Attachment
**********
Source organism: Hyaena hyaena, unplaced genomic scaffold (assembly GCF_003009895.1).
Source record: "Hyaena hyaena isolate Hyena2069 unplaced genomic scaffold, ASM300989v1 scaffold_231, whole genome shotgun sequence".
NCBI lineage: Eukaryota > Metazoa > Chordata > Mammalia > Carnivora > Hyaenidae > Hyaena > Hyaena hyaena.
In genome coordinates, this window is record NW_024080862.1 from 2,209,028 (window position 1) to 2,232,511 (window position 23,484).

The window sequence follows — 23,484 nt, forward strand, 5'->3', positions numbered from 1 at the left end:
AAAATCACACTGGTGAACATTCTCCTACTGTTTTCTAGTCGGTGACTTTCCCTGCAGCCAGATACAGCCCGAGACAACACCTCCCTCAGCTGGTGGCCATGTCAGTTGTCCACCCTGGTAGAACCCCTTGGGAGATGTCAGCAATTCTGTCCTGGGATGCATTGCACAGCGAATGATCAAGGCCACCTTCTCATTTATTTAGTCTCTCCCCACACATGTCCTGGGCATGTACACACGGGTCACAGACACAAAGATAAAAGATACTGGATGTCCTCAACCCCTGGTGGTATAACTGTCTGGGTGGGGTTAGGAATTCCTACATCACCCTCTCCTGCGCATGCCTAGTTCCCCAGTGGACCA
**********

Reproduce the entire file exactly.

Source organism: Hyaena hyaena, unplaced genomic scaffold (assembly GCF_003009895.1).
Source record: "Hyaena hyaena isolate Hyena2069 unplaced genomic scaffold, ASM300989v1 scaffold_231, whole genome shotgun sequence".
NCBI lineage: Eukaryota > Metazoa > Chordata > Mammalia > Carnivora > Hyaenidae > Hyaena > Hyaena hyaena.
In genome coordinates, this window is record NW_024080862.1 from 2,209,028 (window position 1) to 2,232,511 (window position 23,484).

The window sequence follows — 23,484 nt, forward strand, 5'->3', positions numbered from 1 at the left end:
AAAATCACACTGGTGAACATTCTCCTACTGTTTTCTAGTCGGTGACTTTCCCTGCAGCCAGATACAGCCCGAGACAACACCTCCCTCAGCTGGTGGCCATGTCAGTTGTCCACCCTGGTAGAACCCCTTGGGAGATGTCAGCAATTCTGTCCTGGGATGCATTGCACAGCGAATGATCAAGGCCACCTTCTCATTTATTTAGTCTCTCCCCACACATGTCCTGGGCATGTACACACGGGTCACAGACACAAAGATAAAAGATACTGGATGTCCTCAACCCCTGGTGGTATAACTGTCTGGGTGGGGTTAGGAATTCCTACATCACCCTCTCCTGCGCATGCCTAGTTCCCCAGTGGACCA